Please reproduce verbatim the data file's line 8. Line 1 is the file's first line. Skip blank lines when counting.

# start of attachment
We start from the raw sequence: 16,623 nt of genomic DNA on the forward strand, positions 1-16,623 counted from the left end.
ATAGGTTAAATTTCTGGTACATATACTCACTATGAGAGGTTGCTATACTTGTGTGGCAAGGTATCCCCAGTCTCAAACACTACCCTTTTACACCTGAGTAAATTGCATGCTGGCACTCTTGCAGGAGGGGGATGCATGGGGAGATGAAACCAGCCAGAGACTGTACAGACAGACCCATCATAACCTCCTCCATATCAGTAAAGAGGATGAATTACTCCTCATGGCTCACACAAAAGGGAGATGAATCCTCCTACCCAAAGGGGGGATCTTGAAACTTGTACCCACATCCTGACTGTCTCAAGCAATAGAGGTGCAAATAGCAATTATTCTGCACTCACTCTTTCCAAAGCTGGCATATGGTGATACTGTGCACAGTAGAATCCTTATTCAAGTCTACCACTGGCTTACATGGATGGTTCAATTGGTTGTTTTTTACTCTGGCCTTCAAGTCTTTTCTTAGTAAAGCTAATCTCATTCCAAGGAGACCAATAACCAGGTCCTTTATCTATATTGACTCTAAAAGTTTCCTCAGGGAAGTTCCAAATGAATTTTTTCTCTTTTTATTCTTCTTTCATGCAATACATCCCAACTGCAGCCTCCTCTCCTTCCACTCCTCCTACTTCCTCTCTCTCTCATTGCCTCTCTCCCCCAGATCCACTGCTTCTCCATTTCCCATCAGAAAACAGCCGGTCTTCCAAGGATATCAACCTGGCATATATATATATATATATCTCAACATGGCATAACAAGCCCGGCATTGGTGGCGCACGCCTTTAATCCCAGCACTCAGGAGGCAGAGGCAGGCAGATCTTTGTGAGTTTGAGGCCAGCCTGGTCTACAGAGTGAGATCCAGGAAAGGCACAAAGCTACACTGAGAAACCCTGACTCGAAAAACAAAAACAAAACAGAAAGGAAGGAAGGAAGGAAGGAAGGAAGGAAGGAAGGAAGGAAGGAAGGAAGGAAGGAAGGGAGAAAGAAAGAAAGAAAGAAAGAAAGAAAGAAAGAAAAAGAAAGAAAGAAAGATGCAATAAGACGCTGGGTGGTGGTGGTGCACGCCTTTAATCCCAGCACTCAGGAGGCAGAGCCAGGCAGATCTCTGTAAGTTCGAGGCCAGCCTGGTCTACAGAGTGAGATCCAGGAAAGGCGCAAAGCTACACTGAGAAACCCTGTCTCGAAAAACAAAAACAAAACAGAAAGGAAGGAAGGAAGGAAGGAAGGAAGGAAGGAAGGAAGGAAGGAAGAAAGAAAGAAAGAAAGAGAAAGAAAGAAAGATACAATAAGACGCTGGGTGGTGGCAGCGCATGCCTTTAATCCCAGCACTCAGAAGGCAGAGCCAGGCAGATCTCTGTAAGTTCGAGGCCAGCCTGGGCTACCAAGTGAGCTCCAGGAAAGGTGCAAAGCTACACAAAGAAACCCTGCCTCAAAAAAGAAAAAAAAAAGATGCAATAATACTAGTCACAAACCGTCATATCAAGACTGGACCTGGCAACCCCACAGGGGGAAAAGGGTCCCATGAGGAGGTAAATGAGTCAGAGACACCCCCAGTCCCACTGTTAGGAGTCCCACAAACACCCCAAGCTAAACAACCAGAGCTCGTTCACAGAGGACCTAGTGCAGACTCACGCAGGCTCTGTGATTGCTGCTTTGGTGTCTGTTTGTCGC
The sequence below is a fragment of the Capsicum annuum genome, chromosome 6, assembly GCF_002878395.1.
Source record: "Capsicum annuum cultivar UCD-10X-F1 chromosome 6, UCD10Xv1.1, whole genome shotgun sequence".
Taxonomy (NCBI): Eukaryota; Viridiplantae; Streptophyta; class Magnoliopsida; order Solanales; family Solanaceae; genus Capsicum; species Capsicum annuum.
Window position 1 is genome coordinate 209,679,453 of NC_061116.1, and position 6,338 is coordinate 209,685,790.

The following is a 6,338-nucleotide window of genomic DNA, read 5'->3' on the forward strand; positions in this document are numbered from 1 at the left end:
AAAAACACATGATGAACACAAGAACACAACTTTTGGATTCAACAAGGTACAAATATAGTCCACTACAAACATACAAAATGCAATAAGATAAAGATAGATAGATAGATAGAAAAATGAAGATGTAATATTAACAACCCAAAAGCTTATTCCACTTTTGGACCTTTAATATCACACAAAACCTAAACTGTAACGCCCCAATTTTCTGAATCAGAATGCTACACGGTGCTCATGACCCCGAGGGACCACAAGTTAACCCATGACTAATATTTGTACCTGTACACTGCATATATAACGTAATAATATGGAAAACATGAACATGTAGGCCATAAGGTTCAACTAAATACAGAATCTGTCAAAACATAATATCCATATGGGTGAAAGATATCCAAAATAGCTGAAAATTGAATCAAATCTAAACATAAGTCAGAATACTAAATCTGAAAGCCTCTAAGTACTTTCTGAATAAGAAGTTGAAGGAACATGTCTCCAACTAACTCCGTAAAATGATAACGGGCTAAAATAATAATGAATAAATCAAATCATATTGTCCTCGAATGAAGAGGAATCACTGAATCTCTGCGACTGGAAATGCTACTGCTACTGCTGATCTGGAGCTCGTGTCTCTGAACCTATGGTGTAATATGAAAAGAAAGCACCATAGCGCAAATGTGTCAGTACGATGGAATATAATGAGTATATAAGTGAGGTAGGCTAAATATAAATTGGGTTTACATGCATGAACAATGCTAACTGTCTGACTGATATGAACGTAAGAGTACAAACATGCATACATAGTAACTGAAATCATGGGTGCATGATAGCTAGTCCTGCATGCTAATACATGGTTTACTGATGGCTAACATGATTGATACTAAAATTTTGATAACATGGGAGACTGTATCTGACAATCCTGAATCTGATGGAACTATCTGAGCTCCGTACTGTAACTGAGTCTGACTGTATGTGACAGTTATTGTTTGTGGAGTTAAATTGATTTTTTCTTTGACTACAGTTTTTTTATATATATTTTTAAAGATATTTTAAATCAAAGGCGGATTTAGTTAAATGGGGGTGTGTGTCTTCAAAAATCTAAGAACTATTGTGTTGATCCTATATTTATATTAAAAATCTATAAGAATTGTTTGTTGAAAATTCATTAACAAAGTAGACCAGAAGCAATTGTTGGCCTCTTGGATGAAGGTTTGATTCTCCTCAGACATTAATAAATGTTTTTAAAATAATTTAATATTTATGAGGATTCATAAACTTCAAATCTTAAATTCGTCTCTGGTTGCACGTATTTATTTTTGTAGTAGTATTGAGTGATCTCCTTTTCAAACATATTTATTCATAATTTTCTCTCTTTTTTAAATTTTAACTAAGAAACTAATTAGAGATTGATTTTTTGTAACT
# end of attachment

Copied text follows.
AAAAACACATGATGAACACAAGAACACAACTTTTGGATTCAACAAGGTACAAATATAGTCCACTACAAACATACAAAATGCAATAAGATAAAGATAGATAGATAGATAGAAAAATGAAGATGTAATATTAACAACCCAAAAGCTTATTCCACTTTTGGACCTTTAATATCACACAAAACCTAAACTGTAACGCCCCAATTTTCTGAATCAGAATGCTACACGGTGCTCATGACCCCGAGGGACCACAAGTTAACCCATGACTAATATTTGTACCTGTACACTGCATATATAACGTAATAATATGGAAAACATGAACATGTAGGCCATAAGGTTCAACTAAATACAGAATCTGTCAAAACATAATATCCATATGGGTGAAAGATATCCAAAATAGCTGAAAATTGAATCAAATCTAAACATAAGTCAGAATACTAAATCTGAAAGCCTCTAAGTACTTTCTGAATAAGAAGTTGAAGGAACATGTCTCCAACTAACTCCGTAAAATGATAACGGGCTAAAATAATAATGAATAAATCAAATCATATTGTCCTCGAATGAAGAGGAATCACTGAATCTCTGCGACTGGAAATGCTACTGCTACTGCTGATCTGGAGCTCGTGTCTCTGAACCTATGGTGTAATATGAAAAGAAAGCACCATAGCGCAAATGTGTCAGTACGATGGAATATAATGAGTATATAAGTGAGGTAGGCTAAATATAAATTGGGTTTACATGCATGAACAATGCTAACTGTCTGACTGATATGAACGTAAGAGTACAAACATGCATACATAGTAACTGAAATCATGGGTGCATGATAGCTAGTCCTGCATGCTAATACATGGTTTACTGATGGCTAACATGATTGATACTAAAATTTTGATAACATGGGAGACTGTATCTGACAATCCTGAATCTGATGGAACTATCTGAGCTCCGTACTGTAACTGAGTCTGACTGTATGTGACAGTTATTGTTTGTGGAGTTAAATTGATTTTTTCTTTGACTACAGTTTTTTTATATATATTTTTAAAGATATTTTAAATCAAAGGCGGATTTAGTTAAATGGGGGTGTGTGTCTTCAAAAATCTAAGAACTATTGTGTTGATCCTATATTTATATTAAAAATCTATAAGAATTGTTTGTTGAAAATTCATTAACAAAGTAGACCAGAAGCAATTGTTGGCCTCTTGGATGAAGGTTTGATTCTCCTCAGACATTAATAAATGTTTTTAAAATAATTTAATATTTATGAGGATTCATAAACTTCAAATCTTAAATTCGTCTCTGGTTGCACGTATTTATTTTTGTAGTAGTATTGAGTGATCTCCTTTTCAAACATATTTATTCATAATTTTCTCTCTTTTTTAAATTTTAACTAAGAAACTAATTAGAGATTGATTTTTTGTAACT